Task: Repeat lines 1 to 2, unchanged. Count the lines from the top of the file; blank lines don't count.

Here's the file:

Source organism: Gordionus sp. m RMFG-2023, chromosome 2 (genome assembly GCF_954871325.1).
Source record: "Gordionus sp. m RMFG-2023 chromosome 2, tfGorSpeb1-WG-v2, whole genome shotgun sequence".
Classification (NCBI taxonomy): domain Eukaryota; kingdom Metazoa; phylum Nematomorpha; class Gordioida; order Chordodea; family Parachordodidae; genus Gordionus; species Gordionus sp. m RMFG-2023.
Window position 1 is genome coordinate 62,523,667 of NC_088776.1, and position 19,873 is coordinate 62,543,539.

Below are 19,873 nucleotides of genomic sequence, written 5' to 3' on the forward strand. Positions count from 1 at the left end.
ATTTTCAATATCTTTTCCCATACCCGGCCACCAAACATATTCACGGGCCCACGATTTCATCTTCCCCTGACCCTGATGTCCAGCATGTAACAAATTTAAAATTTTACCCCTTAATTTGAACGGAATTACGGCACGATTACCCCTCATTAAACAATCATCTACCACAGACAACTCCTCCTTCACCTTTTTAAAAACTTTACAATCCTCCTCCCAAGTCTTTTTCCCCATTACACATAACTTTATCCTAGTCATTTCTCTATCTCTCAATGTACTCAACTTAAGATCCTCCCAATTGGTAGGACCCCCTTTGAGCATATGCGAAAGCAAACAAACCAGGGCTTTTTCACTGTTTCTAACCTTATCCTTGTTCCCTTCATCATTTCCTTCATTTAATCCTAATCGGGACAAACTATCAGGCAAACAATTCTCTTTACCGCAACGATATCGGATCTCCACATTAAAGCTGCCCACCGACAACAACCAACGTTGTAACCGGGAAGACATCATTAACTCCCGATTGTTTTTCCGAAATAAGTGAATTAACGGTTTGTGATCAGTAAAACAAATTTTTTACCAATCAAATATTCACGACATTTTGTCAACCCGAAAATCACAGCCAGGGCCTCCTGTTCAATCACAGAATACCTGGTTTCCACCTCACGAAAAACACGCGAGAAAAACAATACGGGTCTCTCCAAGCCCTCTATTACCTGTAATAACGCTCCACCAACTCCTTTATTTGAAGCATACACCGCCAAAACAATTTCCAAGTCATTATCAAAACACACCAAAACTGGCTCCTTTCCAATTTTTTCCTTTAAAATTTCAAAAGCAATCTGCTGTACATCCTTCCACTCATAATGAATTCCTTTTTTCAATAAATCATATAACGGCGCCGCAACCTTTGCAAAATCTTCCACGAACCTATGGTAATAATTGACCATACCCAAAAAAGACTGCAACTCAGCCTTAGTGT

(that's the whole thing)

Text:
Source organism: Gordionus sp. m RMFG-2023, chromosome 2 (genome assembly GCF_954871325.1).
Source record: "Gordionus sp. m RMFG-2023 chromosome 2, tfGorSpeb1-WG-v2, whole genome shotgun sequence".